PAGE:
Avocado is a stone fruit with a creamy texture that grows in warm climates. Their potential health benefits include improving digestion, decreasing the risk of depression, and protecting against cancer.
Also known as an alligator pear or butter fruit, the versatile avocado is the only fruit that provides a substantial amount of healthy monounsaturated fatty acids (MUFA). Avocados are naturally nutrient-dense food and contain nearly 20 vitamins and minerals.
This MNT Knowledge Center feature is part of a collection of articles on the health benefits of popular foods. In the article, we take an in-depth look at the possible health benefits of eating avocados as well as a nutritional breakdown. To maintain balance, we will also look at the possible health risks of consuming avocados.
Eating a diet that contains plenty of fruits and vegetables of all kinds has long been associated with a reduced risk of many lifestyle-related health conditions.
Numerous studies have found that a predominantly plant-based diet that includes foods such as avocados can help to decrease the risk of obesity, diabetes, heart disease, and overall mortality while promoting a healthy complexion and hair, increased energy, and overall lower weight.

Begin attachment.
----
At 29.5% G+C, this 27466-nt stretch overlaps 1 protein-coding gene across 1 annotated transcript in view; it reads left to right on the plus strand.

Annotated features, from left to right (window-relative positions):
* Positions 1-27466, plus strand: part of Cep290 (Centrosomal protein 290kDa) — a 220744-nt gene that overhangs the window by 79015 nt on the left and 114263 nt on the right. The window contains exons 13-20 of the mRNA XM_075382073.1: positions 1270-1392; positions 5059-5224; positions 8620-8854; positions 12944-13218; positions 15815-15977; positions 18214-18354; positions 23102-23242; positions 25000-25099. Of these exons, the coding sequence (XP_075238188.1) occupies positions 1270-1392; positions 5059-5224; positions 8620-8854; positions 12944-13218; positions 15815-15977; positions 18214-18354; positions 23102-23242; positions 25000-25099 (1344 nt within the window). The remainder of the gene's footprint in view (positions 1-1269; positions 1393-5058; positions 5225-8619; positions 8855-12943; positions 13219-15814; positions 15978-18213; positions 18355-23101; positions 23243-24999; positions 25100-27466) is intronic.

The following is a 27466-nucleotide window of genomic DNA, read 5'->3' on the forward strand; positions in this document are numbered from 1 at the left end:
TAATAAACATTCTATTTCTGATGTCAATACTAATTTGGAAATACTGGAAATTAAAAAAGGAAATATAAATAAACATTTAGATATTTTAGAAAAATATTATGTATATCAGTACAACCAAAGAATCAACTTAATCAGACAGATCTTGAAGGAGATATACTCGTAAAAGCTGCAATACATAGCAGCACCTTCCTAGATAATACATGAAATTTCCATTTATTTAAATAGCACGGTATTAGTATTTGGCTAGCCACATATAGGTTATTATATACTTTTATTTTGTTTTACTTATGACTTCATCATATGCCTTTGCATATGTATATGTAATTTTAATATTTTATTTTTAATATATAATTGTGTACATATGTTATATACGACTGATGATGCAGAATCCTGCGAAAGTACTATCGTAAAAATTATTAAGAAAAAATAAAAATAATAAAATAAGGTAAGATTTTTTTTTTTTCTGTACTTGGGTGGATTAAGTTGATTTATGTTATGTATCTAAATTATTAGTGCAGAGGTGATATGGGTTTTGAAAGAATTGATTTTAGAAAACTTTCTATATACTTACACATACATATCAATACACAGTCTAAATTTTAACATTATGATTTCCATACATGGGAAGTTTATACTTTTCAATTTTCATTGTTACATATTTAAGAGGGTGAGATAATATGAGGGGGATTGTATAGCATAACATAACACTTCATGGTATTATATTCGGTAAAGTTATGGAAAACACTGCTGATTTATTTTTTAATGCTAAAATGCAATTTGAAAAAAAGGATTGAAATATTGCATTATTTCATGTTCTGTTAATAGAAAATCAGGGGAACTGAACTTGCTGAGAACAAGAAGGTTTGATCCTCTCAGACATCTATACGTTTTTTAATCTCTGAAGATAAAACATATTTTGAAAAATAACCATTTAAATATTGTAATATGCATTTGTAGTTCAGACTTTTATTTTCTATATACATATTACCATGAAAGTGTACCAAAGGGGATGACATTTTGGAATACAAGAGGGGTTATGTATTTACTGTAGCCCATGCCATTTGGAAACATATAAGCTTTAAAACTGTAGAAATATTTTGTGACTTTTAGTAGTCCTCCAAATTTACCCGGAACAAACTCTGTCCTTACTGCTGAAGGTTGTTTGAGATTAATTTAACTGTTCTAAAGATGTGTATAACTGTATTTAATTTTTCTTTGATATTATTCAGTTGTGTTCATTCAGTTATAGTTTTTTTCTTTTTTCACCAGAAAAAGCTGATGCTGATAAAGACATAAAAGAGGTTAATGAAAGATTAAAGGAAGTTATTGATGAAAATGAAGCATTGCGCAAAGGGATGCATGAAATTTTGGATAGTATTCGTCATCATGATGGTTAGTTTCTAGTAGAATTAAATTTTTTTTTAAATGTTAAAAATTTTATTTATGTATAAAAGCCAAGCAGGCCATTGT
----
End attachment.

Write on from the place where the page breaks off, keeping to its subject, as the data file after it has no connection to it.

1. Avocados are nutrient-rich
- 64 calories
- almost 6 grams of fat
- 3.4 grams of carbohydrate
- less than a gram of sugar
- almost 3 grams of fiber
Avocados are a great source of vitamins C, E, K, and B-6, as well as riboflavin, niacin, folate, pantothenic acid, magnesium, and potassium. They also provide lutein, beta-carotene, and omega-3 fatty acids.
Although most of the calories in an avocado come from fat, don’t shy away! Avocados are full of healthy, beneficial fats that help to keep you full and satiated. When you consume fat, your brain receives a signal to turn off your appetite. Eating fat slows the breakdown of carbohydrates, which helps to keep sugar levels in the blood stable.